The problem of competing class actions

  • The Getswift shareholder class action signals a possible new approach by the court to the important problem of dealing with multiple, competing class actions.
  • The approach in Getswift does not prevent group members from opting out of the class action and creating a multiplicity of proceedings.
  • To truly solve the problem of competing class actions a statutory solution may be required.

Businessman stopping two dropping gavels

Competing class actions are problematic as they make the class action process less efficient through duplicating tasks and costs. The Federal Court’s decision in the Getswift shareholder class action signals a possible new approach by the court to the important problem of dealing with multiple, competing class actions. In that case, Justice Lee stayed two of the class actions and allowed the third to continue.1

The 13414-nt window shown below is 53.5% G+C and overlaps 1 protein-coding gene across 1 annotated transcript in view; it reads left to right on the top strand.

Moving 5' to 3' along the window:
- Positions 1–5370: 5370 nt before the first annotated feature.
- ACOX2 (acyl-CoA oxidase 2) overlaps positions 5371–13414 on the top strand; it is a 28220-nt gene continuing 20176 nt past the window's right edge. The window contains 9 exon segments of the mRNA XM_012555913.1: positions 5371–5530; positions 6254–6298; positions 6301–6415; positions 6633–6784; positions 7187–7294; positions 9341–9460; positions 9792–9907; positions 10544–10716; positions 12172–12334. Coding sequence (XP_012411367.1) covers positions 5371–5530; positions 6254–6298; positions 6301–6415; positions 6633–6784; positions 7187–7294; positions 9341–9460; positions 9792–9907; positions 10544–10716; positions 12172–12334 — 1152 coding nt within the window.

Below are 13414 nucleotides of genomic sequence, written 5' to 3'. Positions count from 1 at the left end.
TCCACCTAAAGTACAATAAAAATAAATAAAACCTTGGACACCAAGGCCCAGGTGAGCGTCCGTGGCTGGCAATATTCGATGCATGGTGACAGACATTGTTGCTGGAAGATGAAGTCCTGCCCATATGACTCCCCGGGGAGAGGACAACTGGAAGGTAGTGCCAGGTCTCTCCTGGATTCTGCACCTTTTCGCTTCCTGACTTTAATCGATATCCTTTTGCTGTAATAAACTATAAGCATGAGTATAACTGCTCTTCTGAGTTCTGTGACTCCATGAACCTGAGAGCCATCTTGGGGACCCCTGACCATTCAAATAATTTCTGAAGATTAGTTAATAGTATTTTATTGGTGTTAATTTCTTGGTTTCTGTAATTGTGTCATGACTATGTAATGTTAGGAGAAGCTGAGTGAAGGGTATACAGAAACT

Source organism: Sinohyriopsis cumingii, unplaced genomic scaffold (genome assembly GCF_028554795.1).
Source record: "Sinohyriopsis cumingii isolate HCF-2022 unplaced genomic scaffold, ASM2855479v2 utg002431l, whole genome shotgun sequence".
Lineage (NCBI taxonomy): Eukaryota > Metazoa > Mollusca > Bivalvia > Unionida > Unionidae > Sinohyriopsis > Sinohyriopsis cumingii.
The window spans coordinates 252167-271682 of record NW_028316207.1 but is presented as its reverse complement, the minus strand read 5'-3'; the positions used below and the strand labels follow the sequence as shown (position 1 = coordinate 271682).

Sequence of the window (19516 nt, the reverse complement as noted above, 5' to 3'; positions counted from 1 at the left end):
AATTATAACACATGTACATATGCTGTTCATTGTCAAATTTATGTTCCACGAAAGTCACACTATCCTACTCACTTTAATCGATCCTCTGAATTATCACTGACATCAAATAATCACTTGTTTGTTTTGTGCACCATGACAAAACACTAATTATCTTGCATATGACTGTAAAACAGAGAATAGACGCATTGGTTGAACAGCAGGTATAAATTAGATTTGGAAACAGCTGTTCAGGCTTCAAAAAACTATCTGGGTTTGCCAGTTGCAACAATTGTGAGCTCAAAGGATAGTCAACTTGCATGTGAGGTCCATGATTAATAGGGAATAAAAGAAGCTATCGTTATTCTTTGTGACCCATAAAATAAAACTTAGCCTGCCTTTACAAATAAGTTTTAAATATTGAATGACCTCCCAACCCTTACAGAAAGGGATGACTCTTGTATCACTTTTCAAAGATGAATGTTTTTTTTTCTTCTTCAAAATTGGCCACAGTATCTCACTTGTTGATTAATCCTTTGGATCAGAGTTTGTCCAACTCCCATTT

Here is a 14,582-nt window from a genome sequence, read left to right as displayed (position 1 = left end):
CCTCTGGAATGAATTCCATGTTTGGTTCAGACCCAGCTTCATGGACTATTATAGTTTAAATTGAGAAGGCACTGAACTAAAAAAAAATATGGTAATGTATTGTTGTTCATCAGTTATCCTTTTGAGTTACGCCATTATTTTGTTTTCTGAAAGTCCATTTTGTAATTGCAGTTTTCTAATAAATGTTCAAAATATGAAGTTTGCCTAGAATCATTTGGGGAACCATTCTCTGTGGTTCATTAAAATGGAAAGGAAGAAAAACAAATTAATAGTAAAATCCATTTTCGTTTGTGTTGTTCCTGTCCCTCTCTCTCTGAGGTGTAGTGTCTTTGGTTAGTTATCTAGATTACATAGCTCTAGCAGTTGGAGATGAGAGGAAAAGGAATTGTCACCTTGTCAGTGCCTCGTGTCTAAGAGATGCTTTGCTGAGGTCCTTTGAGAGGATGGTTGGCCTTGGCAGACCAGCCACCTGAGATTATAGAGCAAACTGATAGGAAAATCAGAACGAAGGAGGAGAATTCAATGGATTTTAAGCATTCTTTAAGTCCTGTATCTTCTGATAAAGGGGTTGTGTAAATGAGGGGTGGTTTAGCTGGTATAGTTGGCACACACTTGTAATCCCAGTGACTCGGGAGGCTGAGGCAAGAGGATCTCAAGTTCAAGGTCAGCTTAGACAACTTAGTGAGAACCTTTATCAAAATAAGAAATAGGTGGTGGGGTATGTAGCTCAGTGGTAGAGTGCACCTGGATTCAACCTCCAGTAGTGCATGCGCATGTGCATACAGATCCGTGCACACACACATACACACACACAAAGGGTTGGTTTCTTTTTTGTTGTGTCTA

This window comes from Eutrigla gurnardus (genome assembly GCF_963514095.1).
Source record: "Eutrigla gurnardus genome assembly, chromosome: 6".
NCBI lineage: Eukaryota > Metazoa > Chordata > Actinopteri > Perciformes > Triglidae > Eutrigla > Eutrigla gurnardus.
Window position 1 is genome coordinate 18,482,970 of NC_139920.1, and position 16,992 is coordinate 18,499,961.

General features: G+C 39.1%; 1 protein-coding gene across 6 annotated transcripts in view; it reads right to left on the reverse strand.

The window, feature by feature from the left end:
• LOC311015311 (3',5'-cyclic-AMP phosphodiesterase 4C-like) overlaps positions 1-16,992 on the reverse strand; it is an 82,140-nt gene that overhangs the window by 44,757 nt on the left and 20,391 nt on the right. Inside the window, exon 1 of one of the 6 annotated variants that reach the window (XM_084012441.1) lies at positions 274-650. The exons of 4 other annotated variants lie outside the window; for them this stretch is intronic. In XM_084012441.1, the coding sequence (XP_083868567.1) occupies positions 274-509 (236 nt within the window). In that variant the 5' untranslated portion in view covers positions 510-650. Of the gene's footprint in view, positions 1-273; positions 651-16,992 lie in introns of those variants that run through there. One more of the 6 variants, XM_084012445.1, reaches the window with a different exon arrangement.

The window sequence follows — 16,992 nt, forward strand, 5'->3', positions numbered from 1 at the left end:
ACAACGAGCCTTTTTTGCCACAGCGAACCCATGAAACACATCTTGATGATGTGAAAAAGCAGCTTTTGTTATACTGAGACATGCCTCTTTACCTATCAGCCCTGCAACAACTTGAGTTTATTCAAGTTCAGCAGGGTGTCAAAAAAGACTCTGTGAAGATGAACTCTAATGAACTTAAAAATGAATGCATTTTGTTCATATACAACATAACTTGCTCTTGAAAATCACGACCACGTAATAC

Background

Two class actions were commenced against GetSwift: one represented by McTaggart and the other by Perera. The Perera class action comprised 103 class members, while the McTaggart action comprised 441. The class members in both proceedings had entered into funding agreements with different litigation funders. Justice Lee case managed the two actions jointly, and eventually permitted each applicant to file submissions as to why, if only one class action were to proceed, it should be their action. Before this issue was resolved, a prospective third applicant, Webb, intervened in the proceedings, and later filed a third class action against GetSwift. His Honour was content for each of the three applicants to make submissions on the way in which the court should proceed; the parties’ submissions were premised upon the high likelihood that the matter would settle.

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